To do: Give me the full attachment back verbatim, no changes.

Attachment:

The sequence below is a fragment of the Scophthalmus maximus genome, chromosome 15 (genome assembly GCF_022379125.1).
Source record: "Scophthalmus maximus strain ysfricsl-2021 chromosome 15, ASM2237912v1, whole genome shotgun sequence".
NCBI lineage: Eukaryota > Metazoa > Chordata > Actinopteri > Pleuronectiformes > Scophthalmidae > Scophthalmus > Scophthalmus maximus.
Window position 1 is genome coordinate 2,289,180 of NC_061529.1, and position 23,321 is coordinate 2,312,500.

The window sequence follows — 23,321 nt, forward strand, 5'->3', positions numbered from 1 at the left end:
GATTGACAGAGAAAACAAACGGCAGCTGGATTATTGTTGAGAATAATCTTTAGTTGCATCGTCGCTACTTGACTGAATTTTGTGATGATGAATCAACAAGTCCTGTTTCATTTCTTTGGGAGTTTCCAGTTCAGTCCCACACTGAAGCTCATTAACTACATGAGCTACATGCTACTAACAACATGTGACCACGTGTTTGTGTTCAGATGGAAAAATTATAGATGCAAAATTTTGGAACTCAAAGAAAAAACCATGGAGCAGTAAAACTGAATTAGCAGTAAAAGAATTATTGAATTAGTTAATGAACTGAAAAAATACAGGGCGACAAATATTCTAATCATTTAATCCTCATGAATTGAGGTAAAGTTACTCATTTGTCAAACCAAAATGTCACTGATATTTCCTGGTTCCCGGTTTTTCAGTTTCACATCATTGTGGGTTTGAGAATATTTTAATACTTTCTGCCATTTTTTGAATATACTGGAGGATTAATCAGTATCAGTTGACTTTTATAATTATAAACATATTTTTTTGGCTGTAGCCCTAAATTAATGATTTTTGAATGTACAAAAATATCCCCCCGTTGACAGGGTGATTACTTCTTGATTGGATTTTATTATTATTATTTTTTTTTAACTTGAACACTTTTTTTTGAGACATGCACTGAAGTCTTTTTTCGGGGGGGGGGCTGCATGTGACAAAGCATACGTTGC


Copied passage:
The sequence below is a fragment of the Scophthalmus maximus genome, chromosome 15 (genome assembly GCF_022379125.1).
Source record: "Scophthalmus maximus strain ysfricsl-2021 chromosome 15, ASM2237912v1, whole genome shotgun sequence".
NCBI lineage: Eukaryota > Metazoa > Chordata > Actinopteri > Pleuronectiformes > Scophthalmidae > Scophthalmus > Scophthalmus maximus.
Window position 1 is genome coordinate 2,289,180 of NC_061529.1, and position 23,321 is coordinate 2,312,500.

The window sequence follows — 23,321 nt, forward strand, 5'->3', positions numbered from 1 at the left end:
GATTGACAGAGAAAACAAACGGCAGCTGGATTATTGTTGAGAATAATCTTTAGTTGCATCGTCGCTACTTGACTGAATTTTGTGATGATGAATCAACAAGTCCTGTTTCATTTCTTTGGGAGTTTCCAGTTCAGTCCCACACTGAAGCTCATTAACTACATGAGCTACATGCTACTAACAACATGTGACCACGTGTTTGTGTTCAGATGGAAAAATTATAGATGCAAAATTTTGGAACTCAAAGAAAAAACCATGGAGCAGTAAAACTGAATTAGCAGTAAAAGAATTATTGAATTAGTTAATGAACTGAAAAAATACAGGGCGACAAATATTCTAATCATTTAATCCTCATGAATTGAGGTAAAGTTACTCATTTGTCAAACCAAAATGTCACTGATATTTCCTGGTTCCCGGTTTTTCAGTTTCACATCATTGTGGGTTTGAGAATATTTTAATACTTTCTGCCATTTTTTGAATATACTGGAGGATTAATCAGTATCAGTTGACTTTTATAATTATAAACATATTTTTTTGGCTGTAGCCCTAAATTAATGATTTTTGAATGTACAAAAATATCCCCCCGTTGACAGGGTGATTACTTCTTGATTGGATTTTATTATTATTATTTTTTTTTAACTTGAACACTTTTTTTTGAGACATGCACTGAAGTCTTTTTTCGGGGGGGGGGCTGCATGTGACAAAGCATACGTTGC